Tim Wharton bristles at being called a “foodie,” with its connotation of lush, sumptuous “food porn.” He prefers “gastronaut,” a label popularized by late British television chef Keith Floyd, for its evocation of intrepid culinary exploration.
Wharton’s provocative new book Ugly Food: Overlooked and Undercooked, written with fellow gourmet Richard Horsey, is a celebration of the gustatory pleasures of octopus and other beasts and plants less eaten. The authors make an impassioned case for why we should prefer the likes of sea robin, a plug-ugly whiskered fish found along America’s eastern seaboard, to the comelier but parlously-overfished Atlantic cod and its kin.
Horsey and Wharton met as grad students at the University of London in the 1990s, bonding over a mutual love of food on a trip to California. They found the academic conference they were attending underwhelming, but accomplished their extra-curricular mission, says Horsey, “to blow all (our) money on the best food we could get.”
Ugly Food is a love letter to the dishes Horsey, an international political analyst based in Myanmar, and Wharton, a musician-turned-academic at the University of Brighton in southern England, have encountered in their quest to delve “beyond the [chicken] breast.” But the recipes it serves up — Maldivian curried octopus, boiled sheep’s head from Scandinavia, rabbit stifado from Greece, French giblet pie and, of their own devising, ice-filtered squirrel consommé among other delicacies — throw into sharp relief a mainstream Anglo-American food culture fixated on the sanitized presentation of flawless specimens of a few favored foods. Besides being a cookbook, Ugly Food is equal parts culinary “manifesto,” earthy polemic and disquisition into why we embrace some ingredients but balk at others no less nourishing and delicious and often considerably cheaper.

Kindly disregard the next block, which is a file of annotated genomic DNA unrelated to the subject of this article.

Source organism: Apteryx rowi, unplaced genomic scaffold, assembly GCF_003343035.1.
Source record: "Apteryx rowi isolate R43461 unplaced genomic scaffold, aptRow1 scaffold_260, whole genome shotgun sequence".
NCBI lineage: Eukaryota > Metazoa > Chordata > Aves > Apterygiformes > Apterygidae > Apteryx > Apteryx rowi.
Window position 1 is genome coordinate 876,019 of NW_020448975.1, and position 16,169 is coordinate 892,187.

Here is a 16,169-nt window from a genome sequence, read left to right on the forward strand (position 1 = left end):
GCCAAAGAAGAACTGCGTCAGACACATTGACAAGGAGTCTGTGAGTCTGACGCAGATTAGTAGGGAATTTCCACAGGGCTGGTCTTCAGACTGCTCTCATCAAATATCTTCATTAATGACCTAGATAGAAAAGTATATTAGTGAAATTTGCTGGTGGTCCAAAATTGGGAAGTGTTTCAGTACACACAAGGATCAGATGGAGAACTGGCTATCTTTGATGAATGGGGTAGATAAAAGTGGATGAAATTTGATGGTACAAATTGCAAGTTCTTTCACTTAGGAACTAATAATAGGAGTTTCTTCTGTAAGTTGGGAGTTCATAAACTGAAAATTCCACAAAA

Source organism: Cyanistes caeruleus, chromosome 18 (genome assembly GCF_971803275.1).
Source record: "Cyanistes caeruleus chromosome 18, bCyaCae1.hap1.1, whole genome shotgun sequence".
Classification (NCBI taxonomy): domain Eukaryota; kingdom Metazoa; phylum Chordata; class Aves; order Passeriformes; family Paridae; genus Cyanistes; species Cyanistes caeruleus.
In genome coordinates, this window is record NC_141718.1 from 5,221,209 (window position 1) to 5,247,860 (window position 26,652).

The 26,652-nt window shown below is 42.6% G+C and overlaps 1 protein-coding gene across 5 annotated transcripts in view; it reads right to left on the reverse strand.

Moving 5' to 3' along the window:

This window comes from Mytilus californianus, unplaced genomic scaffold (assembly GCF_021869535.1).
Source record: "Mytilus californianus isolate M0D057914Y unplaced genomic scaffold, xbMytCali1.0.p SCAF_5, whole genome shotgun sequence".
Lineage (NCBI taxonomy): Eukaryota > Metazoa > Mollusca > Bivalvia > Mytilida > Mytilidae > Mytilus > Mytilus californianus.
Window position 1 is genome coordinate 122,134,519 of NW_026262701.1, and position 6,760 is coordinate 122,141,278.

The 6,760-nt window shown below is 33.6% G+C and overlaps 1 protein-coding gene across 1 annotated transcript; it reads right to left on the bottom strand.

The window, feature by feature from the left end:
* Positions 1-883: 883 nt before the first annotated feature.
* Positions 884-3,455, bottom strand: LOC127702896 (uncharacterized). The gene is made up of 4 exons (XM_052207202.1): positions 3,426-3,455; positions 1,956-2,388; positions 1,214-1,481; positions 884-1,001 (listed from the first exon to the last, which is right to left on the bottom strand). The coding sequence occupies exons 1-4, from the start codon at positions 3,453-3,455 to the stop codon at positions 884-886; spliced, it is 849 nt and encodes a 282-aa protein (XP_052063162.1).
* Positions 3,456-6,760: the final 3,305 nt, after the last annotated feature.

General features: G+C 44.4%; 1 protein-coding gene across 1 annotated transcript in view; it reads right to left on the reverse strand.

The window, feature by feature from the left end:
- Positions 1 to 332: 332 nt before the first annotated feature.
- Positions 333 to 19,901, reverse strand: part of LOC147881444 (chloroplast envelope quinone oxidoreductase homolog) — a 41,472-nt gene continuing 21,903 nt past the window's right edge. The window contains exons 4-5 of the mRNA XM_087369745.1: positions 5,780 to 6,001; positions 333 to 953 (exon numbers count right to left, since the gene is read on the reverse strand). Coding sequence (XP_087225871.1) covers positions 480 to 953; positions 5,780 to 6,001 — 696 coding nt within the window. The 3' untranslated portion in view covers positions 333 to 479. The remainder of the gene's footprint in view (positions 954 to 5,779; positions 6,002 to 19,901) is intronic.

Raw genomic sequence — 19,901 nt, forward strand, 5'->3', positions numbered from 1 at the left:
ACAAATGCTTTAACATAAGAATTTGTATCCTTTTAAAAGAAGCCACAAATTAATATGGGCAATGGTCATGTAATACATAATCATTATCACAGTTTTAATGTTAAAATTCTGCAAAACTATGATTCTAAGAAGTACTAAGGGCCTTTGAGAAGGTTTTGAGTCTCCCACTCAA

Actually, ugliness isn’t the half of it. For every homely fish in Ugly Food there are cute critters like rabbit or squirrel that are similarly spurned — anything in fact that evokes an “emotional reaction, positive or negative,” according to Horsey and Wharton.
“The food industry, like the fashion industry, seems driven by the pursuit of impossible perfection,” they write. “Endless rows of blemish-free fruit and vegetables in supermarkets that taste of not-very-much. Pre-packaged meats with nary a head or foot or tail in sight. And a steady stream of cookbooks and articles with Photoshopped, super-saturated photos of beautiful dishes bathed in summer sunlight.”
As a result, we’ve become estranged from the “messy reality” of the origins of food, says Horsey. Any sign of life — blood, guts, feathers, mud — is “suspect.”
This is a relatively recent phenomenon, Horsey and Wharton note. Many foods we shun now were once staples in Britain, Ireland and America.
In perhaps the most celebrated English-language novel of the 20th century, set in Dublin on June 16, 1904, James Joyce introduces Ulysses‘ everyman lead character with a description of his culinary habits: